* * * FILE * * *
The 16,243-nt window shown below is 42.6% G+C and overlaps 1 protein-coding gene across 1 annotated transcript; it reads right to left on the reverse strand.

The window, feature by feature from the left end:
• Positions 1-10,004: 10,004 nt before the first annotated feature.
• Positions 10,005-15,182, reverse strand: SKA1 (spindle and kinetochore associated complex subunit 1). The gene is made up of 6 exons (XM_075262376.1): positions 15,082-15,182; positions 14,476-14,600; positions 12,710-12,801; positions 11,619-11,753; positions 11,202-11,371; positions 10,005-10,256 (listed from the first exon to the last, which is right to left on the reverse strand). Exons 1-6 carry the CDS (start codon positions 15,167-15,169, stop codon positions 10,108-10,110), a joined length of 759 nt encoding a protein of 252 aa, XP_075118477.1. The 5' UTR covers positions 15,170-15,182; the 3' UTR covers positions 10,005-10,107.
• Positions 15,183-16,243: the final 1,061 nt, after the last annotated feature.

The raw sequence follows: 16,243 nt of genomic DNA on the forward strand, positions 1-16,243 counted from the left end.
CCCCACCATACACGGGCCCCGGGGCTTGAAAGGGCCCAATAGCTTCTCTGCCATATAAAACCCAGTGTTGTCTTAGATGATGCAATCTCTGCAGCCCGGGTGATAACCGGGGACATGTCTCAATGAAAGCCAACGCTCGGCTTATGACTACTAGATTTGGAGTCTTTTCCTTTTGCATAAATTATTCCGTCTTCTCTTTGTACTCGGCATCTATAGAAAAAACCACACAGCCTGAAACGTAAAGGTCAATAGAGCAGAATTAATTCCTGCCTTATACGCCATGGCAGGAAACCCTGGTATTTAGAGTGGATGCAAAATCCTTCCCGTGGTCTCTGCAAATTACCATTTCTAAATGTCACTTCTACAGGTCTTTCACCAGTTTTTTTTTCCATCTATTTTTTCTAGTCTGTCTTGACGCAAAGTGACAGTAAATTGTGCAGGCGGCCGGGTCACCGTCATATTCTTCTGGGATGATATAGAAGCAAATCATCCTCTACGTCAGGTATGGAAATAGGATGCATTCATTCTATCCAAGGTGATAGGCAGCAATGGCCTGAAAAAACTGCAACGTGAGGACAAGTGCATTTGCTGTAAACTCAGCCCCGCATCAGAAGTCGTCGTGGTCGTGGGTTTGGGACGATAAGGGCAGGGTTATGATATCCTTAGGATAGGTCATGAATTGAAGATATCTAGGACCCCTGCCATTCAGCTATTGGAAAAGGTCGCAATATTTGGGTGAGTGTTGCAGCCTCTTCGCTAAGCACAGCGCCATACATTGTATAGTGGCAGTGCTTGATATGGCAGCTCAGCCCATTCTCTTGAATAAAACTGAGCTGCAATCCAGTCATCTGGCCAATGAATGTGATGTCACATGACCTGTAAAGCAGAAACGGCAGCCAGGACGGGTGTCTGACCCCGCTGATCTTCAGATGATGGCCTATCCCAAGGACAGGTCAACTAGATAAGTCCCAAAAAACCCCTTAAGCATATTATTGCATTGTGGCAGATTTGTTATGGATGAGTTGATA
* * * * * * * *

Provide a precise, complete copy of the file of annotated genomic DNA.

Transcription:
The 16,243-nt window shown below is 42.6% G+C and overlaps 1 protein-coding gene across 1 annotated transcript; it reads right to left on the reverse strand.

The window, feature by feature from the left end:
• Positions 1-10,004: 10,004 nt before the first annotated feature.
• Positions 10,005-15,182, reverse strand: SKA1 (spindle and kinetochore associated complex subunit 1). The gene is made up of 6 exons (XM_075262376.1): positions 15,082-15,182; positions 14,476-14,600; positions 12,710-12,801; positions 11,619-11,753; positions 11,202-11,371; positions 10,005-10,256 (listed from the first exon to the last, which is right to left on the reverse strand). Exons 1-6 carry the CDS (start codon positions 15,167-15,169, stop codon positions 10,108-10,110), a joined length of 759 nt encoding a protein of 252 aa, XP_075118477.1. The 5' UTR covers positions 15,170-15,182; the 3' UTR covers positions 10,005-10,107.
• Positions 15,183-16,243: the final 1,061 nt, after the last annotated feature.

The raw sequence follows: 16,243 nt of genomic DNA on the forward strand, positions 1-16,243 counted from the left end.
CCCCACCATACACGGGCCCCGGGGCTTGAAAGGGCCCAATAGCTTCTCTGCCATATAAAACCCAGTGTTGTCTTAGATGATGCAATCTCTGCAGCCCGGGTGATAACCGGGGACATGTCTCAATGAAAGCCAACGCTCGGCTTATGACTACTAGATTTGGAGTCTTTTCCTTTTGCATAAATTATTCCGTCTTCTCTTTGTACTCGGCATCTATAGAAAAAACCACACAGCCTGAAACGTAAAGGTCAATAGAGCAGAATTAATTCCTGCCTTATACGCCATGGCAGGAAACCCTGGTATTTAGAGTGGATGCAAAATCCTTCCCGTGGTCTCTGCAAATTACCATTTCTAAATGTCACTTCTACAGGTCTTTCACCAGTTTTTTTTTCCATCTATTTTTTCTAGTCTGTCTTGACGCAAAGTGACAGTAAATTGTGCAGGCGGCCGGGTCACCGTCATATTCTTCTGGGATGATATAGAAGCAAATCATCCTCTACGTCAGGTATGGAAATAGGATGCATTCATTCTATCCAAGGTGATAGGCAGCAATGGCCTGAAAAAACTGCAACGTGAGGACAAGTGCATTTGCTGTAAACTCAGCCCCGCATCAGAAGTCGTCGTGGTCGTGGGTTTGGGACGATAAGGGCAGGGTTATGATATCCTTAGGATAGGTCATGAATTGAAGATATCTAGGACCCCTGCCATTCAGCTATTGGAAAAGGTCGCAATATTTGGGTGAGTGTTGCAGCCTCTTCGCTAAGCACAGCGCCATACATTGTATAGTGGCAGTGCTTGATATGGCAGCTCAGCCCATTCTCTTGAATAAAACTGAGCTGCAATCCAGTCATCTGGCCAATGAATGTGATGTCACATGACCTGTAAAGCAGAAACGGCAGCCAGGACGGGTGTCTGACCCCGCTGATCTTCAGATGATGGCCTATCCCAAGGACAGGTCAACTAGATAAGTCCCAAAAAACCCCTTAAGCATATTATTGCATTGTGGCAGATTTGTTATGGATGAGTTGATA